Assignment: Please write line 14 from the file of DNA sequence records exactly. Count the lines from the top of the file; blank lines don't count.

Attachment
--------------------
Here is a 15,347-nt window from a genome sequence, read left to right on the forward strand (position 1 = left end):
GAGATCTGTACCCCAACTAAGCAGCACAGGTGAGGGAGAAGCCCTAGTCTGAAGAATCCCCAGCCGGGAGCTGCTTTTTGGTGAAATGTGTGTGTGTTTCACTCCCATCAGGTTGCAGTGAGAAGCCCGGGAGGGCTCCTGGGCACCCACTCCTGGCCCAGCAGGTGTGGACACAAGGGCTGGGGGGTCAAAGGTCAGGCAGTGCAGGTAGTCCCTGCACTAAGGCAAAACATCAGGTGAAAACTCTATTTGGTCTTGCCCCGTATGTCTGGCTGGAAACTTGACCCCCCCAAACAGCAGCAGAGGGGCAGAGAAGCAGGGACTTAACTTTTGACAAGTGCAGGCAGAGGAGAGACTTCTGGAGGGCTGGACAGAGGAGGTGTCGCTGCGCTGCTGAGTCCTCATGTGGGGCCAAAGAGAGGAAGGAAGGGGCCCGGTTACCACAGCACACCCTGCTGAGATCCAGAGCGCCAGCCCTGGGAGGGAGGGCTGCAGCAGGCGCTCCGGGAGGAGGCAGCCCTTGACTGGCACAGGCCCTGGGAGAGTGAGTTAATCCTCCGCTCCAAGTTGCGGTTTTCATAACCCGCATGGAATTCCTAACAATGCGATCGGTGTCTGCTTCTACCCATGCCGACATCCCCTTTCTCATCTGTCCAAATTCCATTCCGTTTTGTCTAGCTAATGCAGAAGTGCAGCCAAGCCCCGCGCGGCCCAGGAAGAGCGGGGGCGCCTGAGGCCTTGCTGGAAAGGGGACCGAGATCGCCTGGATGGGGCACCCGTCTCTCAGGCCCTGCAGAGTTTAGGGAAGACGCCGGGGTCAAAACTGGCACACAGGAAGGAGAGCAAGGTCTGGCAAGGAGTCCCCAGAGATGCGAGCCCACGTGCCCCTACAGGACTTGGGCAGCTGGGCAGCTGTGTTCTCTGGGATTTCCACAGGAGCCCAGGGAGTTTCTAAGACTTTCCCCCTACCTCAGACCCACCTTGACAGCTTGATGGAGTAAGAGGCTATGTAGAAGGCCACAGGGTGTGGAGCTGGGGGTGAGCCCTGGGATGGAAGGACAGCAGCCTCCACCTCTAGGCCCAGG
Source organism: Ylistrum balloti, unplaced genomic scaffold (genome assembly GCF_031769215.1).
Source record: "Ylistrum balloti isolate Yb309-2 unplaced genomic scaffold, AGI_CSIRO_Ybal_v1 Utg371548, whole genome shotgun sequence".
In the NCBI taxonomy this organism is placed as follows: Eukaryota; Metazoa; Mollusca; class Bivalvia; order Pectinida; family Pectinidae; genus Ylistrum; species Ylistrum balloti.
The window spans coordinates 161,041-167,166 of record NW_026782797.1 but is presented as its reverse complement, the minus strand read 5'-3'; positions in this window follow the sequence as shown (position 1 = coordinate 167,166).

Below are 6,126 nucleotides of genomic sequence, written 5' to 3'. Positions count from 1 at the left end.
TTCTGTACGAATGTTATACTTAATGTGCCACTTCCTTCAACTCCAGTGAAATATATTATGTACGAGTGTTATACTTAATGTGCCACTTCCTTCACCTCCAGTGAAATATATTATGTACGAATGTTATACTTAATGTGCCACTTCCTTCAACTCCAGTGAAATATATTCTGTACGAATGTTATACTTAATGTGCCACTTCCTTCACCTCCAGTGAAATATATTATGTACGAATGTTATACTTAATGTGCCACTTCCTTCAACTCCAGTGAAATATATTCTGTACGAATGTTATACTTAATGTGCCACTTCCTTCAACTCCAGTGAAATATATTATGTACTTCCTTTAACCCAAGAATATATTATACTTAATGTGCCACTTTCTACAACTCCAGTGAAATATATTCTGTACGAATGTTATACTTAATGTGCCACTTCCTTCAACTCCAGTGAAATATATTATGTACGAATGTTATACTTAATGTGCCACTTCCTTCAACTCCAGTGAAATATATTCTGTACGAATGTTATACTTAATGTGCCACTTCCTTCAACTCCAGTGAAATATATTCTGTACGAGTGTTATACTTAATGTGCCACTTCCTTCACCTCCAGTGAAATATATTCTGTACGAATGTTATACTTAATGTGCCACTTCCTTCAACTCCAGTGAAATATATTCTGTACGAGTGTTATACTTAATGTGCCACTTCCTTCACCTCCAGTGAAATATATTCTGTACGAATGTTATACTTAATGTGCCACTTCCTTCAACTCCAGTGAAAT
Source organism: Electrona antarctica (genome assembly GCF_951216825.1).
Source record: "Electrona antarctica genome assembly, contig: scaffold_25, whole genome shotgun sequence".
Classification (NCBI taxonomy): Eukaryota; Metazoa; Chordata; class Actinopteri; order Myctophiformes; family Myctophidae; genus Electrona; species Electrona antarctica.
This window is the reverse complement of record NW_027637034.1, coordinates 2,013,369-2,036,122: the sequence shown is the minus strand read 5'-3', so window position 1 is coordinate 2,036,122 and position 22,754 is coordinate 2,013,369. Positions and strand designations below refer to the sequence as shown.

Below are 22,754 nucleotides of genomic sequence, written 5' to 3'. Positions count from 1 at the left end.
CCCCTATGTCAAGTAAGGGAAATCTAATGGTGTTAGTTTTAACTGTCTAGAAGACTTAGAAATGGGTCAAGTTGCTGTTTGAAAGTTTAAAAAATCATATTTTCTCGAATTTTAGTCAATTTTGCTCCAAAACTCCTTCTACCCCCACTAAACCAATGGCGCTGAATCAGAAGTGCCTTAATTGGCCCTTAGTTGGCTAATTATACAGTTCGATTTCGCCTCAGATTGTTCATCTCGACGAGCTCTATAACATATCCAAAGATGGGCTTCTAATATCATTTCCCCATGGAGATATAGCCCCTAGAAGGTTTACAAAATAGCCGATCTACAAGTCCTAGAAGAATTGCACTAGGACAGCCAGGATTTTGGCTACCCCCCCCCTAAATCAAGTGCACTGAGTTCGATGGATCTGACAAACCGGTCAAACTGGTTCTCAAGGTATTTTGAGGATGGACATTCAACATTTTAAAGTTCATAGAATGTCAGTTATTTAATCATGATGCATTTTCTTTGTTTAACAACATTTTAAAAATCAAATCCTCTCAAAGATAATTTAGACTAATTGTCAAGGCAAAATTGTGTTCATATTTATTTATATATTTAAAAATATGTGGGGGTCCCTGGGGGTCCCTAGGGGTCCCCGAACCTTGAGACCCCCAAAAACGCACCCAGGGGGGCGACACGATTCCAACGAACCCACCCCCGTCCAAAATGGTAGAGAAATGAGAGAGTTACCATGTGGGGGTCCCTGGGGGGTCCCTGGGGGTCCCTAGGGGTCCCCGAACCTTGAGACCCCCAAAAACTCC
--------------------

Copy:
CCCCTATGTCAAGTAAGGGAAATCTAATGGTGTTAGTTTTAACTGTCTAGAAGACTTAGAAATGGGTCAAGTTGCTGTTTGAAAGTTTAAAAAATCATATTTTCTCGAATTTTAGTCAATTTTGCTCCAAAACTCCTTCTACCCCCACTAAACCAATGGCGCTGAATCAGAAGTGCCTTAATTGGCCCTTAGTTGGCTAATTATACAGTTCGATTTCGCCTCAGATTGTTCATCTCGACGAGCTCTATAACATATCCAAAGATGGGCTTCTAATATCATTTCCCCATGGAGATATAGCCCCTAGAAGGTTTACAAAATAGCCGATCTACAAGTCCTAGAAGAATTGCACTAGGACAGCCAGGATTTTGGCTACCCCCCCCCTAAATCAAGTGCACTGAGTTCGATGGATCTGACAAACCGGTCAAACTGGTTCTCAAGGTATTTTGAGGATGGACATTCAACATTTTAAAGTTCATAGAATGTCAGTTATTTAATCATGATGCATTTTCTTTGTTTAACAACATTTTAAAAATCAAATCCTCTCAAAGATAATTTAGACTAATTGTCAAGGCAAAATTGTGTTCATATTTATTTATATATTTAAAAATATGTGGGGGTCCCTGGGGGTCCCTAGGGGTCCCCGAACCTTGAGACCCCCAAAAACGCACCCAGGGGGGCGACACGATTCCAACGAACCCACCCCCGTCCAAAATGGTAGAGAAATGAGAGAGTTACCATGTGGGGGTCCCTGGGGGGTCCCTGGGGGTCCCTAGGGGTCCCCGAACCTTGAGACCCCCAAAAACTCC